J.D. Lafrance
The Rose: Criterion Collection DVD Review

The Rose: Criterion Collection

June 18, 2015

Director: Mark Rydell,
Starring: Bette Midler, Alan Bates, Frederic Forrest, Harry Dean Stanton, Barry Primus, David Keith, Sandra McCabe, Will Hare, James Keane,

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DVD Review

J.D. Lafrance

Originally titled Pearl, The Rose (1979) was initially conceived as a biopic about singer Janis Joplin (Pearl was the name of her last album). However, when her family refused the rights to her story, the producers fictionalized Joplin’s life enough to avoid litigation but it is hard not to see Bette Midler’s eponymous protagonist as a thinly-veiled take on the tragic singer. Regardless, Midler delivers an absolutely searing performance, transcending the sometimes cliché-ridden material.

Rose (Midler) is in the midst of her 1969 tour, barely keeping it together as she and her band fly from city to city. Getting off the plane she’s a mess, stumbling down the stairs and absently dropping a bottle of liquor on the tarmac. On stage is where she comes to life, giving it all for her fans but it’s getting to be too much for her and she pleads to her manager (Bates) for some time off. He doesn’t want to hear it as cancelling the rest of the tour would mean losses in millions of dollars of potential earnings. Naturally, she continues on with the tour but signs of her increasing burn-out become more frequent and The Rose plays out her inevitable self-destructive downward spiral.

The Rose was Midler’s first starring role and she gives everything she’s got, especially during the concert sequences, which allow her natural singing and performing skills to shine. She also does a fine job off-stage, portraying an increasingly fragile artist burning the candles at both ends. Ever the charismatic presence, Midler is riveting to watch even when it is obvious how the film will end and what will happen to her character.

Alan Bates is also excellent as Rose’s controlling manager. He doesn’t care about her well-being so long as she can make it to each and every gig and finish a set. To him Rose is simply a commodity that he uses to get rich and the actor nails the manipulative aspects of his sycophantic character with uncanny authenticity.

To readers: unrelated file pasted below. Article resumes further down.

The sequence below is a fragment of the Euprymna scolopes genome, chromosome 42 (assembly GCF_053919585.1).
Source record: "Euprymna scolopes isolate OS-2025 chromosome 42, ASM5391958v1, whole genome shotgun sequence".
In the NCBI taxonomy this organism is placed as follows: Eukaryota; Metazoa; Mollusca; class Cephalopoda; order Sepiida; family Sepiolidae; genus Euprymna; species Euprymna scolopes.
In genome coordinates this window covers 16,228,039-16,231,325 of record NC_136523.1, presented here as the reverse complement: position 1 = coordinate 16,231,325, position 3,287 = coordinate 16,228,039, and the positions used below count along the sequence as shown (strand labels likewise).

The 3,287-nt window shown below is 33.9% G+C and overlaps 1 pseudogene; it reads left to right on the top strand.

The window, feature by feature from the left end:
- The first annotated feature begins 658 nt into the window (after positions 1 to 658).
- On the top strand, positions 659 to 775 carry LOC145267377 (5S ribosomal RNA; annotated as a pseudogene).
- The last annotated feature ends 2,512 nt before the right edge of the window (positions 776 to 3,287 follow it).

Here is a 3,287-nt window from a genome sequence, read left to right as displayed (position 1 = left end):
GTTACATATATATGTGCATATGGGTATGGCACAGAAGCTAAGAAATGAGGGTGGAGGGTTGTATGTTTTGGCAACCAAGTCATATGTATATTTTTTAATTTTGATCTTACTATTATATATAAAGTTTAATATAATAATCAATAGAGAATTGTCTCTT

Not surprisingly, the best parts of The Rose are the absolutely electrifying concert scenes where Midler belts out gutsy renditions of classic R&B songs. She uses her real-life performing skills to maximum effect during these sequences, putting it all out there in a way that is mesmerizing to watch.

Ultimately, The Rose is about a self-destructive singer surrounded by enablers for her worst habits. She’s drowning in her own excesses, looking for help and finding little because no one wants to stop the gravy train. It’s a story that has been told before many times but so long as it continues to play out in real life, with the likes of performers like Amy Winehouse dying way too young, this cautionary tale bears being retold.

Special Features:

The Criterion Collection Blu-Ray transfer has a wonderfully textured quality that preserves its filmic look while showcasing its vibrant colors, especially during the concert scenes.

There is an audio commentary by director Mark Rydell that was recorded in 2003. He covers a variety of topics including casting of not just the actors but the band that backs Midler’s character throughout the film. The director talks about the changes made to the screenplay when it no longer was about Joplin and recalls the logistics of shooting the concert sequences.

There is a wonderfully candid interview with Bette Midler who doesn’t shy away from voicing her opinions about the shortcomings of early drafts of the script or how she didn’t care for Paul Rothschild’s rehearsal methods. She also recalls working with Rydell and the cast, including her backing band.

Rydell is also interviewed and discusses how he got involved in the project as well as getting Midler on board while also dealing with her difficult manager. Some of the material covered on his commentary track is repeated, including the challenges of shooting the concert scenes in front of 6,000 people.

Cinematographers John Bailey and Vilmos Zsigmond, the latter of which worked on The Rose, talks about Midler’s performance as well as delving into technical aspects, like the lighting that was used, the color scheme that was adopted and the composition of specific scenes.

There is an excerpt from NBC’s Today show that featured Tom Brokaw interviewing Midler and Rydell during filming.

Finally, there is a 1979 interview with Midler by film critic Gene Shalit. She talks about her character and is her usual charming self.

J.D. is a freelance writer who is currently doing research for a book on the films of Michael Mann. He likes reading anything written by Jack Kerouac, James Ellroy, J.D. Salinger, Harlan Ellison or Thomas Pynchon. J.D. is currently addicted to the T.V. series 24 and enjoys drinking a lot of Sprite. This is not a blatant plug for the beverage but if they ever decided to give him a lifetime supply he certainly wouldn’t turn them down.
view all DVD reviews by JD Lafrance


Rating: 95%

Website: http://www.criterion.com/films/28572-the-rose


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